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Amsterdam-based Australian composer Kate Moore wrote this set of music for choreographer Ken Unsworth in 2017, and the pulsating, melodically hypnotic pieces reflect a type of minimalism built from intense cycling rhythms a la Steve Reich. Previously she has written material for the Bang on a Can All-Stars, and these pieces would fit naturally into the group’s repertoire. Yet Moore isn’t stuck with any single process. Certain pieces, like the plangent “Trio (Song of Ropes),” contain melodic variations that feel folk-inspired, and could easily be translated into art-rock tunes. In notes she wrote for each of the pieces Moore eschews literal inspirations or methodology in favor of poetic imagery, such as “in the long slow unfurling of the coil of a rope/ In the form of a melody like a snake’s body,” which applies to the above composition. The beautifully unfussy music is played with uncanny sensitivity and warmth by a quintet of Australian musicians including cellist Rowena Macneish and harpist Genevieve Lang, either as full quintet, in solo, or in trio.

Teodora Stepančić, Assaf Gidron, Martin Lorenz
Two Trios

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This international working trio—its members, all composers and instrumentalists, currently spread between Brooklyn and Zurich—embraces a beguiling, homemade approach in tackling this pair of wide-open trio works. The music was recorded by composer David Dunn in a single room studio in the Santa Cruz Mountains, and no effort is made to shut out environmental sounds, like airplanes passing overhead.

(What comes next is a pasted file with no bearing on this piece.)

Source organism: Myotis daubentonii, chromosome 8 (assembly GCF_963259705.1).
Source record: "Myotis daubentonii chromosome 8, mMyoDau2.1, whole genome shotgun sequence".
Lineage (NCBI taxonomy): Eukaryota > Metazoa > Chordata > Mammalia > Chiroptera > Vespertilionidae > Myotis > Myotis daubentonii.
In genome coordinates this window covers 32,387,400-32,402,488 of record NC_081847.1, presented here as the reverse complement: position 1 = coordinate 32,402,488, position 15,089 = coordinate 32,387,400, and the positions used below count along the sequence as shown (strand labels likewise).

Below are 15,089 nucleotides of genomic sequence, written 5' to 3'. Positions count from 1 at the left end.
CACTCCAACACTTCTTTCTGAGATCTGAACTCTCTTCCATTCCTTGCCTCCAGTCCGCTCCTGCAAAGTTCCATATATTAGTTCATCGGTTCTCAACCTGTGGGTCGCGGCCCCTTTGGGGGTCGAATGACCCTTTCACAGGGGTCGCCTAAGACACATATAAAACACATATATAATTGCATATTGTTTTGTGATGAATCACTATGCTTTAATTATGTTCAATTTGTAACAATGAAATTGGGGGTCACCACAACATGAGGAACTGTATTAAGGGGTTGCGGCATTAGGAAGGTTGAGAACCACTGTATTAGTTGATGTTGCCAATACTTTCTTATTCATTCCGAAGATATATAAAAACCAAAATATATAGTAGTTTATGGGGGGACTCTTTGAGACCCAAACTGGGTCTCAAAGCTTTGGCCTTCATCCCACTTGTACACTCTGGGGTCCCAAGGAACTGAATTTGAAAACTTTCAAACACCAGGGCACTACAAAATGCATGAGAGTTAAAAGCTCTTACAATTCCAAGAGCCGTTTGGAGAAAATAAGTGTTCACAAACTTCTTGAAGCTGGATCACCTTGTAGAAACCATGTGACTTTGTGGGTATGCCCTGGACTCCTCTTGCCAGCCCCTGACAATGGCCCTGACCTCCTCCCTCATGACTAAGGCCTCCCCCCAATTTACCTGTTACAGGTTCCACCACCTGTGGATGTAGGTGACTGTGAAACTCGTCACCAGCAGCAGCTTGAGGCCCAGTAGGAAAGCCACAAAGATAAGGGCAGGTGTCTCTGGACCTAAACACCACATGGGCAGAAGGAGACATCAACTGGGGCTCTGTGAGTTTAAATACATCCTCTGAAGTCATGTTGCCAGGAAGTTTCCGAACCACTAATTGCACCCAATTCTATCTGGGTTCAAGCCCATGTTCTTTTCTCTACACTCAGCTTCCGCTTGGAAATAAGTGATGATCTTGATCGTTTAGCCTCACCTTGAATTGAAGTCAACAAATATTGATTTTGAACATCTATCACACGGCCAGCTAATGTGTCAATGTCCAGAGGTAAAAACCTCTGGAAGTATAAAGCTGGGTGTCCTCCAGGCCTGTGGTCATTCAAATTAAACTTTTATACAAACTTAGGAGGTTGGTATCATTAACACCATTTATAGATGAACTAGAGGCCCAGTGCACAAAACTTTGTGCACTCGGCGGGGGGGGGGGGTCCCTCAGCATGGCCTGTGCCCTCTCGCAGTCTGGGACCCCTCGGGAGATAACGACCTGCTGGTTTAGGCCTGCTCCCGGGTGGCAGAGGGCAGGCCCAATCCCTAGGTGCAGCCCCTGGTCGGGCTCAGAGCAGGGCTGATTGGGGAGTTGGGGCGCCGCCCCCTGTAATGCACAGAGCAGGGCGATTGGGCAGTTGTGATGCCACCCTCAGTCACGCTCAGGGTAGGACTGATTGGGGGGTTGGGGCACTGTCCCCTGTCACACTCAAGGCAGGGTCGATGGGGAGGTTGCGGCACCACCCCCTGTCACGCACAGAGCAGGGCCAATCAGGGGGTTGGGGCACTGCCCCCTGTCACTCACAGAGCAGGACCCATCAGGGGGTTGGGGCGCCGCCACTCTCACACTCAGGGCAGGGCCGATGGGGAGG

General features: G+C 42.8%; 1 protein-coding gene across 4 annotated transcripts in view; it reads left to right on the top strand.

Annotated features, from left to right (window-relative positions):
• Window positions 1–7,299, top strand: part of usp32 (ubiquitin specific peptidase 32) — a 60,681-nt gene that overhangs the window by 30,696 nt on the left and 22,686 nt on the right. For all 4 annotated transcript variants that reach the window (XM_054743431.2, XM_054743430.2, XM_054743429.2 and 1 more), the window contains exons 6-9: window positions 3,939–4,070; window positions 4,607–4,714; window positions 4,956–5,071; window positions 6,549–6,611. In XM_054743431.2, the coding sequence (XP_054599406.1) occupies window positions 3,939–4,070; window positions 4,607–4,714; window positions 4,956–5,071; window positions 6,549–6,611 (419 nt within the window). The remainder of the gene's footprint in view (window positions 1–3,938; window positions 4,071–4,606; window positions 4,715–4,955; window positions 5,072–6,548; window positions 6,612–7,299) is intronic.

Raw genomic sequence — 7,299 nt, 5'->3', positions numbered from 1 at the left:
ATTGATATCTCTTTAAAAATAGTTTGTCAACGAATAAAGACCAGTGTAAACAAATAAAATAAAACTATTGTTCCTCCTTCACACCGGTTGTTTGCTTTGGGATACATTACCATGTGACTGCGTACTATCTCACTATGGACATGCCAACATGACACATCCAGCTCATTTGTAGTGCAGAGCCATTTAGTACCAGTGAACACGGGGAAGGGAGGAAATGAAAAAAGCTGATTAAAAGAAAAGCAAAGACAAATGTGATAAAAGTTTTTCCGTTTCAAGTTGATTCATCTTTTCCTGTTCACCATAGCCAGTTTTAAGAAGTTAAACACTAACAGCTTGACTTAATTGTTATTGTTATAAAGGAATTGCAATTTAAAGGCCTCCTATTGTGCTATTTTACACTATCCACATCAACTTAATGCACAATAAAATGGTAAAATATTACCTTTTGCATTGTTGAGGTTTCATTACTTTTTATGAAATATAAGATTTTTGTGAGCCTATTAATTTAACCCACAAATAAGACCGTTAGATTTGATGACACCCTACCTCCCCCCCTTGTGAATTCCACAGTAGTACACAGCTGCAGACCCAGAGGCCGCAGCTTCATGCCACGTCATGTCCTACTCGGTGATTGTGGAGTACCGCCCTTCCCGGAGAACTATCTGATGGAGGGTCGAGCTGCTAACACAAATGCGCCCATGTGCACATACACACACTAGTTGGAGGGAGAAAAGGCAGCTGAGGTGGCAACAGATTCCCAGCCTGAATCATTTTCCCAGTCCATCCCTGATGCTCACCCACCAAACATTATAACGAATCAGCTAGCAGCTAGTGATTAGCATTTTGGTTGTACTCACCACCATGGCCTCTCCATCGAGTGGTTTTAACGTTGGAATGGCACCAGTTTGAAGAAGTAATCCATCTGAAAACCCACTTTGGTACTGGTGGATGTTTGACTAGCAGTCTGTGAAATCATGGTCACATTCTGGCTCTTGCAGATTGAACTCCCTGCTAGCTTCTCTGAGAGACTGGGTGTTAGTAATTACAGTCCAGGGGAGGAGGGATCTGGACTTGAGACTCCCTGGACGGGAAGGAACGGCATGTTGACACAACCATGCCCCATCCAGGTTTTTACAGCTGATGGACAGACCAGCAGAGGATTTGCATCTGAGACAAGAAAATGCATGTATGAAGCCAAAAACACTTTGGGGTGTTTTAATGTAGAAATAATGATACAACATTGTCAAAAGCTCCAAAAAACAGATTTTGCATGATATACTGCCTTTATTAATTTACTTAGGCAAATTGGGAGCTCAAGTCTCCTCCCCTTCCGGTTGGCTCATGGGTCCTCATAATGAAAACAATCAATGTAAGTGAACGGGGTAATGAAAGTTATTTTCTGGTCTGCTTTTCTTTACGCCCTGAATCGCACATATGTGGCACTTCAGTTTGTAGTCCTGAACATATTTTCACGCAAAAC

“Another Trio,” by pianist Teodora Stepančić, conveys a charming ramshackle vibe. Long silences interweave passages of whistling; crude friction (scraped objects, crinkled or torn paper and aluminum foil, radio transmissions, columns of breath); primitive Casio percussion presets; and, eventually, some chintzy organ-like chords. It’s as if some displaced DIY indie rock folks made a stab at following a graphic score, but beneath the raw surface is a carefully pitched restraint and collective sensibility that delivers a lovely feast for the ears, where noise and silence collide. The same sensibility pervades its reading of “Colours of Silence,” a meditative piece written for the trio by Swiss composer Jürg Frey. The Casio organ setting produces thin long tones under steady, circular motion of rubbed stones, and bowed percussion creating a delicate balance between noise and melody, with the listener surreptitiously planted in the middle of the close-miked action.